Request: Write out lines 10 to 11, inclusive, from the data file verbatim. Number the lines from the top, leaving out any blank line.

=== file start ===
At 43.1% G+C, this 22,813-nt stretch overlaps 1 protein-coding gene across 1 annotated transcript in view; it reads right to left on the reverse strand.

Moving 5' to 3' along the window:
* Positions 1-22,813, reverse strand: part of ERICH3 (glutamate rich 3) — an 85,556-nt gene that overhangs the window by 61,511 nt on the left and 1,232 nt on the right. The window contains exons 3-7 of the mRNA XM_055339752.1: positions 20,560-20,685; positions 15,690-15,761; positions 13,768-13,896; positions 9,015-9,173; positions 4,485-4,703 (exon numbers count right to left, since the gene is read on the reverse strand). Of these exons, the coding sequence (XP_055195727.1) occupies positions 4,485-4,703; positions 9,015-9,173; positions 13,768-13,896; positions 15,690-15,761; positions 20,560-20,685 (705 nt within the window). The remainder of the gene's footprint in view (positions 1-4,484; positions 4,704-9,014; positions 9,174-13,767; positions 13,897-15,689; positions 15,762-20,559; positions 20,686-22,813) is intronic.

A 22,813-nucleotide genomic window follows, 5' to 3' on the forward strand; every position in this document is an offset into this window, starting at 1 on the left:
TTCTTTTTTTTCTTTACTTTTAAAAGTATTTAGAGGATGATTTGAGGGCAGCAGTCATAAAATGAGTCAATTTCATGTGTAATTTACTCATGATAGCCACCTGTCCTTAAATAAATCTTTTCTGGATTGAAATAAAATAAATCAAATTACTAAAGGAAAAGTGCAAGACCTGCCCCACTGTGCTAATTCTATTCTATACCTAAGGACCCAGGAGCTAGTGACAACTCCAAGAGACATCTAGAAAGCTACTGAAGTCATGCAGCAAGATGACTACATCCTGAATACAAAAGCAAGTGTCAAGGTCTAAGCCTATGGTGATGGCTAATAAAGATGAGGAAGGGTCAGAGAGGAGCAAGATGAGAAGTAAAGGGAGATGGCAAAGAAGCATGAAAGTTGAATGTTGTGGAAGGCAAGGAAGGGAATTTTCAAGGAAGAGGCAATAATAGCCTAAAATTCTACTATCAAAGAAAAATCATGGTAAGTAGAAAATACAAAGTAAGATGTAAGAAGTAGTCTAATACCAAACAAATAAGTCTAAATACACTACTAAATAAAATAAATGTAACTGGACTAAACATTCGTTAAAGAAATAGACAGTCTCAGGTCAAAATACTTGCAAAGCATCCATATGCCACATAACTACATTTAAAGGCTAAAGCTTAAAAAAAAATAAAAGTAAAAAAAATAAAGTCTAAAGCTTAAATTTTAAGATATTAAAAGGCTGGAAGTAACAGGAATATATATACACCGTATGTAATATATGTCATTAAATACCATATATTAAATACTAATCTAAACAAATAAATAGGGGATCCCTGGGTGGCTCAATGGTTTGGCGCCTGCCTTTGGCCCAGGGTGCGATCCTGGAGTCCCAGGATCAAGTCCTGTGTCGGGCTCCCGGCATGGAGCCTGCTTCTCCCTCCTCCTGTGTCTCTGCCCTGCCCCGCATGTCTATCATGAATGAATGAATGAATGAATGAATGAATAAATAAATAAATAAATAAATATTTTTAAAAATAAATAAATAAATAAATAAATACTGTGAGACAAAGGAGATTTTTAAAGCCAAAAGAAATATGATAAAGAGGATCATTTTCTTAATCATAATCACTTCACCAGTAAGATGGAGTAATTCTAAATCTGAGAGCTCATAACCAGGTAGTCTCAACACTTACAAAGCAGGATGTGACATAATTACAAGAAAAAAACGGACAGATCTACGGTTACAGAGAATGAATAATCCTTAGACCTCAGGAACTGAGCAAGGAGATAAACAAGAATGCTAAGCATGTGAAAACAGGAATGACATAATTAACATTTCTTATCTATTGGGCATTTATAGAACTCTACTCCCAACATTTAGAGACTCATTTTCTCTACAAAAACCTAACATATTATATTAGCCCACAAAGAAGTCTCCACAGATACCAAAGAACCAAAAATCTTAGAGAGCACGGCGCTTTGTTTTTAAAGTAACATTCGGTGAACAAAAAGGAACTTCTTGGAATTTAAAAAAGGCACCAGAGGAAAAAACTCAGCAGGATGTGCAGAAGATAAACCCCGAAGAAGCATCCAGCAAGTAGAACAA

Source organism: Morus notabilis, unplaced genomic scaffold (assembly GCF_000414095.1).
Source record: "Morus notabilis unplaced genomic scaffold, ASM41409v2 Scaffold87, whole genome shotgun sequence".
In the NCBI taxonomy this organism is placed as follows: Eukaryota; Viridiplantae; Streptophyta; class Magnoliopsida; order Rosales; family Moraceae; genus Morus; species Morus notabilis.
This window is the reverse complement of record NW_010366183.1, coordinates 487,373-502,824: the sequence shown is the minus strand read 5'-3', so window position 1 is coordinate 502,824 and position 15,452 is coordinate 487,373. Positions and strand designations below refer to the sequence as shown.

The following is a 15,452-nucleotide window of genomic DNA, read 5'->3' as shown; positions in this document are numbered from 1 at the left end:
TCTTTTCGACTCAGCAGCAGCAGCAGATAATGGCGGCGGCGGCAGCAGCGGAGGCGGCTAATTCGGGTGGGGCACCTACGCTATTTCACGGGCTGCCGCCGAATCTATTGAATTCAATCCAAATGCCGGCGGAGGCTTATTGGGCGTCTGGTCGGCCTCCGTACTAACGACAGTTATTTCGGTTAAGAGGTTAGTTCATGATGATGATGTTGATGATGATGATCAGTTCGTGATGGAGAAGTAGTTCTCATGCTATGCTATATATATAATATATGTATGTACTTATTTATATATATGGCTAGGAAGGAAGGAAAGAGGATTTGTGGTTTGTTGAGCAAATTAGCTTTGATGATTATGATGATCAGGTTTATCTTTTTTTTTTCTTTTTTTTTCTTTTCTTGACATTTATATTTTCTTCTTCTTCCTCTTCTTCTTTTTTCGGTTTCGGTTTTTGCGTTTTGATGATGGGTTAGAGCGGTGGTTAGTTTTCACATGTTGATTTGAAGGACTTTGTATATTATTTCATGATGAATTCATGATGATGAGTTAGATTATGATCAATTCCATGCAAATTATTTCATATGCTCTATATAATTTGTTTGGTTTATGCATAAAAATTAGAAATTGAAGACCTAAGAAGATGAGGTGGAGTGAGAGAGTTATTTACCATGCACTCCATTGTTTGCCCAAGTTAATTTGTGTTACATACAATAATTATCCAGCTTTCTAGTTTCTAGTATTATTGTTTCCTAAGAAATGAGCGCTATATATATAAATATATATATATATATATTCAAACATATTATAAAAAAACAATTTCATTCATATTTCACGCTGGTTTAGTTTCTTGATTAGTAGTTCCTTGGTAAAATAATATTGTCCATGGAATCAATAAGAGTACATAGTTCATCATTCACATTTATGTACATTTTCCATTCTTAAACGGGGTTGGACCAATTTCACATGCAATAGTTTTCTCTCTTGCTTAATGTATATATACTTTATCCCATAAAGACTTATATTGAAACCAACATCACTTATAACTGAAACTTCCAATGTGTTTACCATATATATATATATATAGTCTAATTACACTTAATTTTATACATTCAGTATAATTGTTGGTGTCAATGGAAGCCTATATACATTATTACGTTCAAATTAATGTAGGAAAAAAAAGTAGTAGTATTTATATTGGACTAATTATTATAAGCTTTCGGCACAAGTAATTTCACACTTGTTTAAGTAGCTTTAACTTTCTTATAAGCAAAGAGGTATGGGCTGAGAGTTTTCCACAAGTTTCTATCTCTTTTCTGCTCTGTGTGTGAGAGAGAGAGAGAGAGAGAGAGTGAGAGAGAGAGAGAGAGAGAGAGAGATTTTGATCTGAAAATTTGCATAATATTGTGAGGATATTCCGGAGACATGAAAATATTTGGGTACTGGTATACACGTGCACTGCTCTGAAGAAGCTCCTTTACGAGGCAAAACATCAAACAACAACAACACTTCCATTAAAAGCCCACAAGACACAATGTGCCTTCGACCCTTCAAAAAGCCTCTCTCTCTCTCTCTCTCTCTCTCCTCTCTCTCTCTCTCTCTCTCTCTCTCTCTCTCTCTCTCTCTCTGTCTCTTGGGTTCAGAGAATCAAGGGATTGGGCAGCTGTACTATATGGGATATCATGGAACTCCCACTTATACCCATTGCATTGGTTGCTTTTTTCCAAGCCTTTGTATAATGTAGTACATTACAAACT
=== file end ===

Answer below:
The following is a 15,452-nucleotide window of genomic DNA, read 5'->3' as shown; positions in this document are numbered from 1 at the left end:
TCTTTTCGACTCAGCAGCAGCAGCAGATAATGGCGGCGGCGGCAGCAGCGGAGGCGGCTAATTCGGGTGGGGCACCTACGCTATTTCACGGGCTGCCGCCGAATCTATTGAATTCAATCCAAATGCCGGCGGAGGCTTATTGGGCGTCTGGTCGGCCTCCGTACTAACGACAGTTATTTCGGTTAAGAGGTTAGTTCATGATGATGATGTTGATGATGATGATCAGTTCGTGATGGAGAAGTAGTTCTCATGCTATGCTATATATATAATATATGTATGTACTTATTTATATATATGGCTAGGAAGGAAGGAAAGAGGATTTGTGGTTTGTTGAGCAAATTAGCTTTGATGATTATGATGATCAGGTTTATCTTTTTTTTTTCTTTTTTTTTCTTTTCTTGACATTTATATTTTCTTCTTCTTCCTCTTCTTCTTTTTTCGGTTTCGGTTTTTGCGTTTTGATGATGGGTTAGAGCGGTGGTTAGTTTTCACATGTTGATTTGAAGGACTTTGTATATTATTTCATGATGAATTCATGATGATGAGTTAGATTATGATCAATTCCATGCAAATTATTTCATATGCTCTATATAATTTGTTTGGTTTATGCATAAAAATTAGAAATTGAAGACCTAAGAAGATGAGGTGGAGTGAGAGAGTTATTTACCATGCACTCCATTGTTTGCCCAAGTTAATTTGTGTTACATACAATAATTATCCAGCTTTCTAGTTTCTAGTATTATTGTTTCCTAAGAAATGAGCGCTATATATATAAATATATATATATATATATTCAAACATATTATAAAAAAACAATTTCATTCATATTTCACGCTGGTTTAGTTTCTTGATTAGTAGTTCCTTGGTAAAATAATATTGTCCATGGAATCAATAAGAGTACATAGTTCATCATTCACATTTATGTACATTTTCCATTCTTAAACGGGGTTGGACCAATTTCACATGCAATAGTTTTCTCTCTTGCTTAATGTATATATACTTTATCCCATAAAGACTTATATTGAAACCAACATCACTTATAACTGAAACTTCCAATGTGTTTACCATATATATATATATATAGTCTAATTACACTTAATTTTATACATTCAGTATAATTGTTGGTGTCAATGGAAGCCTATATACATTATTACGTTCAAATTAATGTAGGAAAAAAAAGTAGTAGTATTTATATTGGACTAATTATTATAAGCTTTCGGCACAAGTAATTTCACACTTGTTTAAGTAGCTTTAACTTTCTTATAAGCAAAGAGGTATGGGCTGAGAGTTTTCCACAAGTTTCTATCTCTTTTCTGCTCTGTGTGTGAGAGAGAGAGAGAGAGAGAGAGTGAGAGAGAGAGAGAGAGAGAGAGAGATTTTGATCTGAAAATTTGCATAATATTGTGAGGATATTCCGGAGACATGAAAATATTTGGGTACTGGTATACACGTGCACTGCTCTGAAGAAGCTCCTTTACGAGGCAAAACATCAAACAACAACAACACTTCCATTAAAAGCCCACAAGACACAATGTGCCTTCGACCCTTCAAAAAGCCTCTCTCTCTCTCTCTCTCTCTCTCCTCTCTCTCTCTCTCTCTCTCTCTCTCTCTCTCTCTCTCTCTCTGTCTCTTGGGTTCAGAGAATCAAGGGATTGGGCAGCTGTACTATATGGGATATCATGGAACTCCCACTTATACCCATTGCATTGGTTGCTTTTTTCCAAGCCTTTGTATAATGTAGTACATTACAAACT